Other publications

Under the current Council Decision, FRS will publish a series of Research Papers on the various aspects of the Code, as well as short Issue Briefs to highlight specific thematic and regional issues, and a major technical study. To find out more, go to our Project Activities

Other publications

Ballistic missile proliferation: what should be the role of a small state?

On 15 January 2019, the Institute of National Security Studies Sri Lanka (INSSSL) and the FRS held a South Asia Regional Seminar “Dealing with the missile threat in South Asia” with the support of the European Union. This explainer on ballistic missile proliferation explains a few key aspects of the Hague Code of Conduct against Ballistic Missile Proliferation (HCOC) in relation to small states with special reference to Sri Lanka.

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The HCoC: relevance to African states

The Hague Code of Conduct against Ballistic Missile Proliferation (HCoC), which came into effect on 25 November 2002, aims to strengthen efforts to curb ballistic missile proliferation worldwide, thereby supplementing the Missile Technology Control Regime, which restricts access to technologies needed to develop such systems. Ballistic missiles are the favoured delivery vehicles for weapons of mass destruction and therefore have a destabilising effect on regional and global security.

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Making the Hague Code of Conduct Relevant

The Hague Code of Conduct against Ballistic Missile Proliferation, the Missile Technology Control Regime and United Nations Security Council Resolution 1540 each contribute to the international regime for the nonproliferation of ballistic missiles. The three instruments aim at controlling both horizontal and vertical proliferation.

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The Hague Code of Conduct Against Ballistic Missile Proliferation: “Lessons Learned” for the European Union Draft Code of Conduct for Outer Space Activities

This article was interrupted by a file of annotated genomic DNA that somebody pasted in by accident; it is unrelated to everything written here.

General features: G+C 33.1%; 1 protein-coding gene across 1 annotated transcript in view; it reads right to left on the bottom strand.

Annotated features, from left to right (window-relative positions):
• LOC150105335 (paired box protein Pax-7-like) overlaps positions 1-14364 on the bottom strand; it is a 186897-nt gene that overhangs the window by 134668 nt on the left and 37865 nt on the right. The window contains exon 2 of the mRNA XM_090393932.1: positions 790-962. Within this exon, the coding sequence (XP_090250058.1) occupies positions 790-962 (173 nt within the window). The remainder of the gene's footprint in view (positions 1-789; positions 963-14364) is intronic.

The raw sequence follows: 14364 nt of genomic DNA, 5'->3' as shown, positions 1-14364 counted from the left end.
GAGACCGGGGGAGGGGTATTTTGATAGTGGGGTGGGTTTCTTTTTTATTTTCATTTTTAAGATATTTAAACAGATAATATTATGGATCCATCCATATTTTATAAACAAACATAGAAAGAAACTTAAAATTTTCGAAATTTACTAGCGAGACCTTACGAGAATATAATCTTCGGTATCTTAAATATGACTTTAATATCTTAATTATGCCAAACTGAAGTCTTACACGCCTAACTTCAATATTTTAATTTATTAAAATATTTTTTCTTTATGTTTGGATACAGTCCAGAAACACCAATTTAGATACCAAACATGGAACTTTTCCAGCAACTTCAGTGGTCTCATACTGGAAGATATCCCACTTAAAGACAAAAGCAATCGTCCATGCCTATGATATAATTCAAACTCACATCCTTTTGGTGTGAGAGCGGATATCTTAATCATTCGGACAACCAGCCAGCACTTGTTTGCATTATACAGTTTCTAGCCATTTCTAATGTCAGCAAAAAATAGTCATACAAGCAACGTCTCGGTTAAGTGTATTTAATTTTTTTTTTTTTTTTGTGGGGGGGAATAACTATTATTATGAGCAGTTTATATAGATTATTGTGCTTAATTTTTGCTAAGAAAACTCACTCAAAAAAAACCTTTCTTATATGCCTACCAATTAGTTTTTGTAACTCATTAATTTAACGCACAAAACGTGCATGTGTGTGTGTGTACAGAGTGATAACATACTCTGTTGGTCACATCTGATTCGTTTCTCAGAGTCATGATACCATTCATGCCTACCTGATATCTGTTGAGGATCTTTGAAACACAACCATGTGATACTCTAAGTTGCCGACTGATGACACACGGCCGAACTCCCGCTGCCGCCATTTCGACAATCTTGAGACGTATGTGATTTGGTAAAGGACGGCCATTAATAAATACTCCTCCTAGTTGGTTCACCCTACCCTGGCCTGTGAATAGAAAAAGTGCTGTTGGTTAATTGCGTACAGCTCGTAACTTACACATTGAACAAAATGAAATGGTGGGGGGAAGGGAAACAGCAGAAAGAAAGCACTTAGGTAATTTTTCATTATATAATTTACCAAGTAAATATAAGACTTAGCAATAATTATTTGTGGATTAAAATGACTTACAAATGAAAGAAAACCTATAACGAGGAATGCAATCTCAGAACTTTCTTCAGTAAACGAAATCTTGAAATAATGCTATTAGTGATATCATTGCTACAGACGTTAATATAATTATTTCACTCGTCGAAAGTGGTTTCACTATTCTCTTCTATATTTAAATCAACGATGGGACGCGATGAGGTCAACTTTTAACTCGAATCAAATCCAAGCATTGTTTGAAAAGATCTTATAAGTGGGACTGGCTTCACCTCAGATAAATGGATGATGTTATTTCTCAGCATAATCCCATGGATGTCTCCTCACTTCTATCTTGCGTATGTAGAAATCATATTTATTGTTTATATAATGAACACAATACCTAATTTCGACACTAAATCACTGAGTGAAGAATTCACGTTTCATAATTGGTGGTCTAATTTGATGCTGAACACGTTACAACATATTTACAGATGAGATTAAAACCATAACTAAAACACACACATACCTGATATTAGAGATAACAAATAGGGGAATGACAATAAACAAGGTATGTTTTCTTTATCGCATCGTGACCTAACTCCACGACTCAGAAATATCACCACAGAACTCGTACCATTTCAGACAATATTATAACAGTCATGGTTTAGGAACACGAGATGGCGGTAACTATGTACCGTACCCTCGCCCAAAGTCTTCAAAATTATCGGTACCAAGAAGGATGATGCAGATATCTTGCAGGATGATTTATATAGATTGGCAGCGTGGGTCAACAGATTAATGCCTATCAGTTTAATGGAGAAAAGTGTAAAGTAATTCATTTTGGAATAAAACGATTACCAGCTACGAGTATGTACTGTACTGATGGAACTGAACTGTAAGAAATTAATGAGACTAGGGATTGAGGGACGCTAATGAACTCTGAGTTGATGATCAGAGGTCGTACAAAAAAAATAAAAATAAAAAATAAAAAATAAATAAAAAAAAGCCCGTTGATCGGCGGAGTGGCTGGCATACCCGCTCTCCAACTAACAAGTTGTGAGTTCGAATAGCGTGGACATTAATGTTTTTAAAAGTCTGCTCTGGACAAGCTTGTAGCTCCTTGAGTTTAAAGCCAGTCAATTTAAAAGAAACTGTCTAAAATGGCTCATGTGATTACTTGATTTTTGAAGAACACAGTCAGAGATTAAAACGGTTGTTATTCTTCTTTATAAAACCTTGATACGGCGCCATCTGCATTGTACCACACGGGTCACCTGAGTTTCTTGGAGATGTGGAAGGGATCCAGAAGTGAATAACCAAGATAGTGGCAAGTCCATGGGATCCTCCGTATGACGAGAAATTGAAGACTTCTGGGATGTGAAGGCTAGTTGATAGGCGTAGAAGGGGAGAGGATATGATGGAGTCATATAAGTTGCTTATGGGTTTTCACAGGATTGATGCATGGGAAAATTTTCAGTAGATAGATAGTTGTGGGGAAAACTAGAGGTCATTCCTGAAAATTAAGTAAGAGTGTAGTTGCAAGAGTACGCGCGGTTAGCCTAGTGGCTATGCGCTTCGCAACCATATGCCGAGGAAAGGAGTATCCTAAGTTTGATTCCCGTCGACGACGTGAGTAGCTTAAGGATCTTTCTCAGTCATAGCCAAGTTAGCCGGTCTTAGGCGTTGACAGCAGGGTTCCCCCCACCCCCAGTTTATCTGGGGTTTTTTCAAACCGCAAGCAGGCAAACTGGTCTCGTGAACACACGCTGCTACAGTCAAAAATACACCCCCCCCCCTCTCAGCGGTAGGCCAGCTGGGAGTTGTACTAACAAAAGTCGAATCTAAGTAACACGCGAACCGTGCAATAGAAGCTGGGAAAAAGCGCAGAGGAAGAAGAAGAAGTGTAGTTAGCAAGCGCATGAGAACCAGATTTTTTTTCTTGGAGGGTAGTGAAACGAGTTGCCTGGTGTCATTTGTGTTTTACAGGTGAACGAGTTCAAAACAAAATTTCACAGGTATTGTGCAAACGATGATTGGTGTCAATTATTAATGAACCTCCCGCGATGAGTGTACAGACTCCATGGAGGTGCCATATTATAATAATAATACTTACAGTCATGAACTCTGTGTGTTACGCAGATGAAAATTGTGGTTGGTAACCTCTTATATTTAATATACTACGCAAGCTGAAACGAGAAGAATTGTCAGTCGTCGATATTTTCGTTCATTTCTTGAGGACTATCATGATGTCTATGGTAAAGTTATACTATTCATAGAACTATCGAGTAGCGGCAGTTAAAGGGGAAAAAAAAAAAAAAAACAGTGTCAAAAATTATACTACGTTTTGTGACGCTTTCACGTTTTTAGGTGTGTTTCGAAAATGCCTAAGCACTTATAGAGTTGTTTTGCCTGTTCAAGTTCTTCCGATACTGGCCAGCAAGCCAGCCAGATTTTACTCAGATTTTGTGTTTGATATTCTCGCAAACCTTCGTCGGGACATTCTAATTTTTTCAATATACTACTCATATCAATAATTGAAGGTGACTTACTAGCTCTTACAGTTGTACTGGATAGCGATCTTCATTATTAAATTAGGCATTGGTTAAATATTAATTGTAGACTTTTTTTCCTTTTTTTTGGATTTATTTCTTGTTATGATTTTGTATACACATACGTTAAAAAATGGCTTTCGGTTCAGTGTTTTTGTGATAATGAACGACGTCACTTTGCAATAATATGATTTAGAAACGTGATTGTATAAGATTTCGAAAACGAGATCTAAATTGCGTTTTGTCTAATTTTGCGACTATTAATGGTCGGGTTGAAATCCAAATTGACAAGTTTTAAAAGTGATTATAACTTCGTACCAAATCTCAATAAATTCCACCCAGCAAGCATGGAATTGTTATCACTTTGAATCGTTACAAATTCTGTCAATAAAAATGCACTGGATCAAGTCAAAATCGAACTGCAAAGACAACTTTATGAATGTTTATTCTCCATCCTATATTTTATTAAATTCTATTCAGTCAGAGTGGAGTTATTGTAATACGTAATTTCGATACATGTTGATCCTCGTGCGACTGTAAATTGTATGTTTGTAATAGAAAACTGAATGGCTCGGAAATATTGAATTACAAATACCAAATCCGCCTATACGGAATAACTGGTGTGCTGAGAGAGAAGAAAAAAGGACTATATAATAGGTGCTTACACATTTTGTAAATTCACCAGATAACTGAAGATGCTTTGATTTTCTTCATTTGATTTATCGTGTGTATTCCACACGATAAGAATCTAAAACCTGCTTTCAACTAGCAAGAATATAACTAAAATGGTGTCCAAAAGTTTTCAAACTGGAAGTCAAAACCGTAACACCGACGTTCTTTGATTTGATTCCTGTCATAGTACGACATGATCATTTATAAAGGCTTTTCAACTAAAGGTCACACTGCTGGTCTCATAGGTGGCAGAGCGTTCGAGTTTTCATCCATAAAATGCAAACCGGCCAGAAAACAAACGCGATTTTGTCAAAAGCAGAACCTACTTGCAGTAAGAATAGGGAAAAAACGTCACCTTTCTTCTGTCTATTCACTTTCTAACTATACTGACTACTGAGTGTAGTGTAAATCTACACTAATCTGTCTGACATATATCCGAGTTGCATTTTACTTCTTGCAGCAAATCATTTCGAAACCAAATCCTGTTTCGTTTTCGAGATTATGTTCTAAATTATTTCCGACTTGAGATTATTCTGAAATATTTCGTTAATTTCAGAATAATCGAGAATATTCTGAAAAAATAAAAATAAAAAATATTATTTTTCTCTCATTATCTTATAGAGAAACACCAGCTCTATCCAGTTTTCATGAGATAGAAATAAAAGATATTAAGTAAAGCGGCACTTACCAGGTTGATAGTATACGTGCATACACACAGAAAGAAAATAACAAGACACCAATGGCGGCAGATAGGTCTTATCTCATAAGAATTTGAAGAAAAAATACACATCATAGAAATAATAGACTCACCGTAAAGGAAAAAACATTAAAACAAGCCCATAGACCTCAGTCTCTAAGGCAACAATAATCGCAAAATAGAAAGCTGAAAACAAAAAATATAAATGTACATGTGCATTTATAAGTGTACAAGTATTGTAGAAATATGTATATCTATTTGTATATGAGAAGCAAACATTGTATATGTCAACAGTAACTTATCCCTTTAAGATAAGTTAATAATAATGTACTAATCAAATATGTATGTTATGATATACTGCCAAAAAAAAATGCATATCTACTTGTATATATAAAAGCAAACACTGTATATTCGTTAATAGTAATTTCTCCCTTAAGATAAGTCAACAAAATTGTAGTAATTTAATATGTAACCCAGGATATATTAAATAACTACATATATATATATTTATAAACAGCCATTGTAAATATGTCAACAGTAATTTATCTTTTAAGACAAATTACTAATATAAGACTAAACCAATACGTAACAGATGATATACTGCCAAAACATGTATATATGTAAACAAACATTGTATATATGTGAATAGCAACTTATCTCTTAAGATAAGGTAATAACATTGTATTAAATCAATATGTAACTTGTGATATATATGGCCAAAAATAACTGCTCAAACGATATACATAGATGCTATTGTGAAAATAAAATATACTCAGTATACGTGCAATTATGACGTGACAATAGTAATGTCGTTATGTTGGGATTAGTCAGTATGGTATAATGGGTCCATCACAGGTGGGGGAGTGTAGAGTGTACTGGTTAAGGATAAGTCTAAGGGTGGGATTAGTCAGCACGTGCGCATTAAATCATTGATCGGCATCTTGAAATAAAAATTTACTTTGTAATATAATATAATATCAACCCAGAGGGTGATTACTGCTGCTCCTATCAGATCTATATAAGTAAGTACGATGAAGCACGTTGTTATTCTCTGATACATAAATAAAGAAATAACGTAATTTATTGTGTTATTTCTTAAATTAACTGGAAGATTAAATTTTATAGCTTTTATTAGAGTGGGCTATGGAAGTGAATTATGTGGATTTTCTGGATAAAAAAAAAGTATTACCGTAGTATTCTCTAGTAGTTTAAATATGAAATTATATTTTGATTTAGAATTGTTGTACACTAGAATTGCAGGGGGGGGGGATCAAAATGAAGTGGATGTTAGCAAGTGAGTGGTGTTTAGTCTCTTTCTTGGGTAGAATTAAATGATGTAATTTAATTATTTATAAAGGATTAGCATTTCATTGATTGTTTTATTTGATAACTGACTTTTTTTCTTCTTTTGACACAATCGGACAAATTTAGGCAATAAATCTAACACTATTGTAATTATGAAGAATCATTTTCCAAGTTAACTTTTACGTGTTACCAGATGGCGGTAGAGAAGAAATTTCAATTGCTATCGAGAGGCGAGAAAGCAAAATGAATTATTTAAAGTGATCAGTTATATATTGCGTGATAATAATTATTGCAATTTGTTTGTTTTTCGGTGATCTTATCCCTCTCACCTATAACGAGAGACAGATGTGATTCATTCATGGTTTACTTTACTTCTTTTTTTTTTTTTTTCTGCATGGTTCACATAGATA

Concerns about the harm caused upon orbiting space objects – whether intentional or accidental – have increased in recent years, as well as the emerging awareness that the security and safety of national satellites – of vital importance for modern societies but at the same time so vulnerable – relies on a collective effort. In December 2008 the EU responded to these concerns by adopting a Draft Code of Conduct (EU Draft CoC) for outer space activities.

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Missile Control?

This issue of Disarmament Forum assesses the current situation concerning missiles and investigates future prospects for control. Existing devices, such as the Missile Technology Control Regime and the Hague Code of Conduct (HCOC), UN Security Council resolution 1540 and the Proliferation Security Initiative, are all attempts at ameliorating some aspects of missile-related problems, as are the various bilateral confidence-building measures already in operation.

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Le Code de conduite de La Haye contre la prolifération des missiles balistiques. Le régime qui n’existait pas ?

The Hague Code of Conduct against Ballistic Missile Proliferation, launched in November 2002, established itself as the first political and truly multilateral initiative on non-proliferation in the field of missiles. He succeeded in laying down principles of universal scope in a field which was totally lacking in them and in establishing confidence-building measures which could serve as a model for countries not yet signatories.

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